• 33. Telophase
        • Daughter chromosomes stop moving
        • Chromosomes uncoil, nucleus and nucleoli reform resulting in two new, identical cells.
    • 34. Cytokinesis
      • Division of cell cytoplasm after mitosis is known as cytokinesis
    • 35. Phases of the Cell Cycle
      • The cell cycle consists of
        • Interphase
        • Mitosis
        • Cytokinesis
      INTERPHASE G 1 S (DNA synthesis) G 2 Cytokinesis Mitosis MITOTIC (M) PHASE Figure 12.5
    • 36.
      • Heredity
        • Is the transmission of traits from one generation to the next
      • Variation
        • Shows that offspring differ somewhat in appearance from parents and siblings
      Figure 13.1
    • 37.
      • Genetics
        • Is the scientific study of heredity and hereditary variation
        • Offspring acquire genes from parents by inheriting chromosomes
    • 38. Inheritance of Genes
      • Genes
        • Are the units of heredity
        • Are segments of DNA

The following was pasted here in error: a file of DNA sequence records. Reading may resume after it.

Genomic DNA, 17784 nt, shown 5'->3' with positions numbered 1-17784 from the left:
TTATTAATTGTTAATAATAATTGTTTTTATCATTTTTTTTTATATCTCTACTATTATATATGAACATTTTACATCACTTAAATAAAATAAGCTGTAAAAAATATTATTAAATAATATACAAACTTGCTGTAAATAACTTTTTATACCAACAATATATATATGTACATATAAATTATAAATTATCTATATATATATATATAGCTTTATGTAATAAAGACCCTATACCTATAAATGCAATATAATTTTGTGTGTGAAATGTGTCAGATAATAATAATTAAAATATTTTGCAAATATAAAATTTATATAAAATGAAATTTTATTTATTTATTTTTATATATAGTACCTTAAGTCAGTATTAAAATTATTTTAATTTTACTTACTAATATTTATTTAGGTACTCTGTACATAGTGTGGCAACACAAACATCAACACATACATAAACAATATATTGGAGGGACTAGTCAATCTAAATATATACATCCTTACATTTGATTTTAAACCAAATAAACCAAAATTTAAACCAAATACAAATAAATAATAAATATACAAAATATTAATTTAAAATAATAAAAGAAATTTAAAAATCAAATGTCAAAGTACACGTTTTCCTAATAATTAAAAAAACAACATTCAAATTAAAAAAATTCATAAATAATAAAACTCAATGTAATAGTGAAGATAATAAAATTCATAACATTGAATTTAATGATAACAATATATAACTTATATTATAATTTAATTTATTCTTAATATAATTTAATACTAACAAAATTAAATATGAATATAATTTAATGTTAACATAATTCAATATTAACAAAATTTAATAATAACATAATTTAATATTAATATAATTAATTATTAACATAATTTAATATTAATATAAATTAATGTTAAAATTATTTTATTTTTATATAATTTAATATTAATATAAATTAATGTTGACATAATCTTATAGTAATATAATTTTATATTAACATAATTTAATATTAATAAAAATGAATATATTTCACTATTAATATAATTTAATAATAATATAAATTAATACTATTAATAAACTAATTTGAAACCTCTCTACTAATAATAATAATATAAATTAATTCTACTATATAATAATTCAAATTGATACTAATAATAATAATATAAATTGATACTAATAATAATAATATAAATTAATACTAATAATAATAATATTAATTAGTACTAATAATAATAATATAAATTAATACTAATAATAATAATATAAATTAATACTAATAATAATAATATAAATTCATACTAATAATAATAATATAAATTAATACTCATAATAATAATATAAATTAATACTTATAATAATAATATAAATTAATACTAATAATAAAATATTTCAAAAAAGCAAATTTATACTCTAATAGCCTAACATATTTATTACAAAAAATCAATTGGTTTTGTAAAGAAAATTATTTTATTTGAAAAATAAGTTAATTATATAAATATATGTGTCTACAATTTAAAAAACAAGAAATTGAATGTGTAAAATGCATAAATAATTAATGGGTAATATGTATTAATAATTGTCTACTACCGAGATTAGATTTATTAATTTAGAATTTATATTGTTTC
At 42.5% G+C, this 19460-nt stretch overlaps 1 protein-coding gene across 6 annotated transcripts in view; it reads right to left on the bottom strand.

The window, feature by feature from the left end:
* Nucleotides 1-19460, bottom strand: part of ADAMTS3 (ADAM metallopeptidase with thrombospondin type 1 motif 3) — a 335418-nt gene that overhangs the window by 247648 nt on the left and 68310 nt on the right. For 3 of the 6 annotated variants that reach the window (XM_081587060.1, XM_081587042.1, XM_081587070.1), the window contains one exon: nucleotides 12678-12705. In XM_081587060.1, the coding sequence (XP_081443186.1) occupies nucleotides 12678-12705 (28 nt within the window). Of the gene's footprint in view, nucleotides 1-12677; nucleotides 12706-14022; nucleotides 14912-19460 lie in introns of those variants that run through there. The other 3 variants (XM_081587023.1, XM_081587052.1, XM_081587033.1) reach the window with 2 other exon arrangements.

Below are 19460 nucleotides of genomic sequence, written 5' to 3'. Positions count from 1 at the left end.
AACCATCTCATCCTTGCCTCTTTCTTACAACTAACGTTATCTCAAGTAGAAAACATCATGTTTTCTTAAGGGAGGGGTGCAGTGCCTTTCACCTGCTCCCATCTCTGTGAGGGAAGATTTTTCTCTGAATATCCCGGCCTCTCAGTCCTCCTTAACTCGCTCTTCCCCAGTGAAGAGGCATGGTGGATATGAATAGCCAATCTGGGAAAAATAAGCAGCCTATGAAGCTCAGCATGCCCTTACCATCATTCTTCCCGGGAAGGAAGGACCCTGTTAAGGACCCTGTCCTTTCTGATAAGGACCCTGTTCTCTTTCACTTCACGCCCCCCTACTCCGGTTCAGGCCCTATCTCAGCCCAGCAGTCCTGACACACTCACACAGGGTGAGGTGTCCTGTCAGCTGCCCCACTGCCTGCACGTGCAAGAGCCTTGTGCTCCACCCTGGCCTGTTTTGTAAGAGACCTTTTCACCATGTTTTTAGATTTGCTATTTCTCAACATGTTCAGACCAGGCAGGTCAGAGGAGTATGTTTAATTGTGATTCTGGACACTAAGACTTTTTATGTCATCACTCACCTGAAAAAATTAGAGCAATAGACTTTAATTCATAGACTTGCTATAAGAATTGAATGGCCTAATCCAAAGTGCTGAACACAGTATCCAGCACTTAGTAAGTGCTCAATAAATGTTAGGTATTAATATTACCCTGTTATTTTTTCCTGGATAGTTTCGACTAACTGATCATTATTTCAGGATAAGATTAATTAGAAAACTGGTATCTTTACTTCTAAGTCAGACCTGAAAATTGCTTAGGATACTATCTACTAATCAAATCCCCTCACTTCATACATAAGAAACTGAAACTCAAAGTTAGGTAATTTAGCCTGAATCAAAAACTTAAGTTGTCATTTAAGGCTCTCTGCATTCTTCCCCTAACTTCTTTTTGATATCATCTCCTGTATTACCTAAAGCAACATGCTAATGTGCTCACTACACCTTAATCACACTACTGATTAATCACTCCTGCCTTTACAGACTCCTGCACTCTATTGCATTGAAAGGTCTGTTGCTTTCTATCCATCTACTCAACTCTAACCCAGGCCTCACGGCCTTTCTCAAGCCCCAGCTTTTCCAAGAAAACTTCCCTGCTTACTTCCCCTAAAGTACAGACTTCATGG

• 39.
      • Each gene in an organism’s DNA
        • Has a specific locus (location) on a certain chromosome
      • We inherit
        • One set of chromosomes from our mother and one set from our father
    • 40. Comparison of Asexual and Sexual Reproduction
      • In asexual reproduction (mitosis)
        • One parent produces genetically identical offspring by mitosis
      Figure 13.2 Parent Bud 0.5 mm
    • 41.
      • In sexual reproduction
        • Two parents give rise to offspring that have unique combinations of genes inherited from the two parents
    • 42.
      • Genes are located on Chromosomes
      • Individuals inherit two sets of genes (chromosome) – one from each parent
      • These “Matching” chromosomes are called Homologous chromosomes, because they carry genes for the “same” (homo) traits
        • Have genes for the same characteristics
        • Are also be called autosomes
    • 43.
      • Sex chromosomes
        • Are distinct from each other and carry genes for different triats
        • We all inherit two sex chromosomes, one from each parent
        • represented as X and Y
        • Determine the sex of the individual
          • XX = female,
          • XY = male
    • 44.
      • A diploid cell (2n)
        • Has two sets of each of its chromosomes
        • Human have 46 chromosomes (2 n = 46)
    • 45.
      • We have a “Problem” in sexual reproduction
        • How can we have 46 chromosomes in our cells, combine a cell from a father and a mother, and still have only 46 chromosomes in the offspring’s cells?
        • 46 (father) + 46 (mother) = 46 (offspring)